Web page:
BMI vs. Body Composition

 In Metabolic

As of 2012, about half of all adults – 117 million people – had one or more chronic health conditions. One in four adults had two or more chronic health conditions. Many of these conditions are rooted in obesity. During 2011-2014, more than one-third of adults (36%), or about 84 million people, were obese.

How do you determine if you are at a healthy weight, overweight or obese?

During a traditional medicine appointment, a nurse will most likely take your height and weight. These two measurements will be calculated to determine your BMI or body mass index. The body mass index (BMI) was devised by Adolphe Quetelet, in the 1830s. While this measurement in general can be a useful guide for the overall population, it has several issues for use on an individual level.

  1. This measurement does not take into account the proportion of bone, muscle and fat in the body.
  2. Bone is denser than muscle and twice as dense as fat.
  3. Muscle is also denser than fat, taking up 4/5ths the amount of space.
  4. The amount of water in the body can fluctuate greatly throughout the day and for women in particular, throughout hormonal fluctuations.
  5. It doesn’t take into account where the fat on the body is located. For instance, fat located in the upper body or visceral fat wraps around the organs and is linked with metabolic complications, whereas increased lower body fat is independently predictive of reduced cardiovascular risk.
  6. The calculation assumes tall people are scaled up shorter people. They are not.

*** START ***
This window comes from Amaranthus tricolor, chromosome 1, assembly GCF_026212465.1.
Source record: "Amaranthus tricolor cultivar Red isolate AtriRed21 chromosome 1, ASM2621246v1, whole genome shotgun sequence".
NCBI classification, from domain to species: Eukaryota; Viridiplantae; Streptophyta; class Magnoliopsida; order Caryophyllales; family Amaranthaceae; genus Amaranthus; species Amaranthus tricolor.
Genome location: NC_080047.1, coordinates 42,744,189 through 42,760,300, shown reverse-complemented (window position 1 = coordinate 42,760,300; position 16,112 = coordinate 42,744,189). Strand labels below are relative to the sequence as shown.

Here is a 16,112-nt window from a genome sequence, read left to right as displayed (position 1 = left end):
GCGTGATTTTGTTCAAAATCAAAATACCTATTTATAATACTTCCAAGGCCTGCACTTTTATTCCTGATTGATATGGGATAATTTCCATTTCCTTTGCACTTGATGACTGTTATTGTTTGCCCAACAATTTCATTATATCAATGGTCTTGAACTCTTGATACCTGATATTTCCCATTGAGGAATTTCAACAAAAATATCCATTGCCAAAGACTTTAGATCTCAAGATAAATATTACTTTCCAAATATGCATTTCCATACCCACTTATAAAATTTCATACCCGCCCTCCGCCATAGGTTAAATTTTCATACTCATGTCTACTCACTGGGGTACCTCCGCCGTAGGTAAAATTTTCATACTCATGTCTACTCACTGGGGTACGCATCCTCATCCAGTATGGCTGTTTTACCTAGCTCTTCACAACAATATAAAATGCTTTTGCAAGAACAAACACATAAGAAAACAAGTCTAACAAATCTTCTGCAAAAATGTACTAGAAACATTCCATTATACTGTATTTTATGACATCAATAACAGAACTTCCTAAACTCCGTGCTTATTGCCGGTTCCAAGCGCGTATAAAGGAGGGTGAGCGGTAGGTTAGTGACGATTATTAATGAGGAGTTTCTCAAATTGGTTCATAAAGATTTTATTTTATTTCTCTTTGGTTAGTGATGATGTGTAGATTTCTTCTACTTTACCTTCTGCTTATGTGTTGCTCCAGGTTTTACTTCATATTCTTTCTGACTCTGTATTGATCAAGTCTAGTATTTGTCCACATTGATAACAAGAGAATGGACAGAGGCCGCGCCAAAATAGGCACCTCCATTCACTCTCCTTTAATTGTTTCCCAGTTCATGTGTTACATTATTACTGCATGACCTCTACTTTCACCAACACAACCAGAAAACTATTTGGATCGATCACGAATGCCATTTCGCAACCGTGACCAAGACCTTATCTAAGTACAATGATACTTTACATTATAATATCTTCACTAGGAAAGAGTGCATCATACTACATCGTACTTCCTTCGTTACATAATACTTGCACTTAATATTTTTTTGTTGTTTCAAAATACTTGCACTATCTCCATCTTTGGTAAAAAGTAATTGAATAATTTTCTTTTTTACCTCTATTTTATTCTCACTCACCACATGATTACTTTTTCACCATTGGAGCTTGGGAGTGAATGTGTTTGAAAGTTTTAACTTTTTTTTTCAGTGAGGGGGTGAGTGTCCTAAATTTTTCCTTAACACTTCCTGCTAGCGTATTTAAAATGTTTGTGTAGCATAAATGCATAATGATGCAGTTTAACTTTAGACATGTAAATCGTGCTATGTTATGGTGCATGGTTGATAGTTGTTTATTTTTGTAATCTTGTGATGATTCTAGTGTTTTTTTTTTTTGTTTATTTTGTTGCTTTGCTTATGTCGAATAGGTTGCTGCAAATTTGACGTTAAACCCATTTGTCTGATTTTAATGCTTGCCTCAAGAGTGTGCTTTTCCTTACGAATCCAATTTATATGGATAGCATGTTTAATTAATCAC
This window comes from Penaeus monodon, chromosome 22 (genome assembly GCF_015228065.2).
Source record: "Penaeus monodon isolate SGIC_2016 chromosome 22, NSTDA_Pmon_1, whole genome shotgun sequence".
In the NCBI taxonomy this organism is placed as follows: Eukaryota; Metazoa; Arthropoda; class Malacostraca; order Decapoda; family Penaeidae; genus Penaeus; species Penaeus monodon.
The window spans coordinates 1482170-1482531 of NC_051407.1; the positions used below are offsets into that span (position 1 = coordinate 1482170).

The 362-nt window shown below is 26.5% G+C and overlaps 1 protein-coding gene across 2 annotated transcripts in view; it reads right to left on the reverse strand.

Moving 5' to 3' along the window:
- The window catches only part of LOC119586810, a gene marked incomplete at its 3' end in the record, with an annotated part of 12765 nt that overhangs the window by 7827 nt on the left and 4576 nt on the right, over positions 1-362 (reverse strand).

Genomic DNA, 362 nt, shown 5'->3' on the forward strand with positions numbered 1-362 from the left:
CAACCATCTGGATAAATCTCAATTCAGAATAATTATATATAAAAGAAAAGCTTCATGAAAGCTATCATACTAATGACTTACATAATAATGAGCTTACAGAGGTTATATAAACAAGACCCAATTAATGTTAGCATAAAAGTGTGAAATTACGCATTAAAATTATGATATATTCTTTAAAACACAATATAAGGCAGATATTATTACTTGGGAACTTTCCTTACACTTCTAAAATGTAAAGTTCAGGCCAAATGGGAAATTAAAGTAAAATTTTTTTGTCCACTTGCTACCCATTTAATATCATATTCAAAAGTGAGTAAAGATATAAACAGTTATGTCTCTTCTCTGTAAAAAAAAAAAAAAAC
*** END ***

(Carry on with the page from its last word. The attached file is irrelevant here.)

Furthermore, people in Adolphe Quetelet’s time led fairly sedentary lives and were not particularly active. Resistance training is a relatively new concept and one which women have embraced even more recently. One positive consequence of resistance training, including weight training, is increased bone density. A muscular woman with superb bone density could be labeled as overweight while a woman who weighs little but has poor bone density and high body fat percentage contained in the upper body could be labeled healthy.

You simply can’t determine someone’s true health in relation to their body composition by the number on the scale or even clothing size.

What is a better way of determining your health in relation to body fat? And how can you use this information to guide you to improved health?

Tests that evaluate your body fat and muscle percentage and distribution give a much more holistic view of your true composition. The Health Nucleus features non-invasive imaging that quantifies visceral adipose fat, lower extremity muscle volume, subcutaneous fat and ratios of visceral to subcutaneous fat among other measures. These imaging biomarkers can correlate with risk of Diabetes Type 2, metabolic syndrome and cardiovascular disease.  These measurements are also a good baseline guide to determine your composition and can help inform you how to improve your health.

Annual Health Nucleus screening allows you and your physician to revisit your results to evaluate how your efforts have affected your true body composition and by extension, your health.


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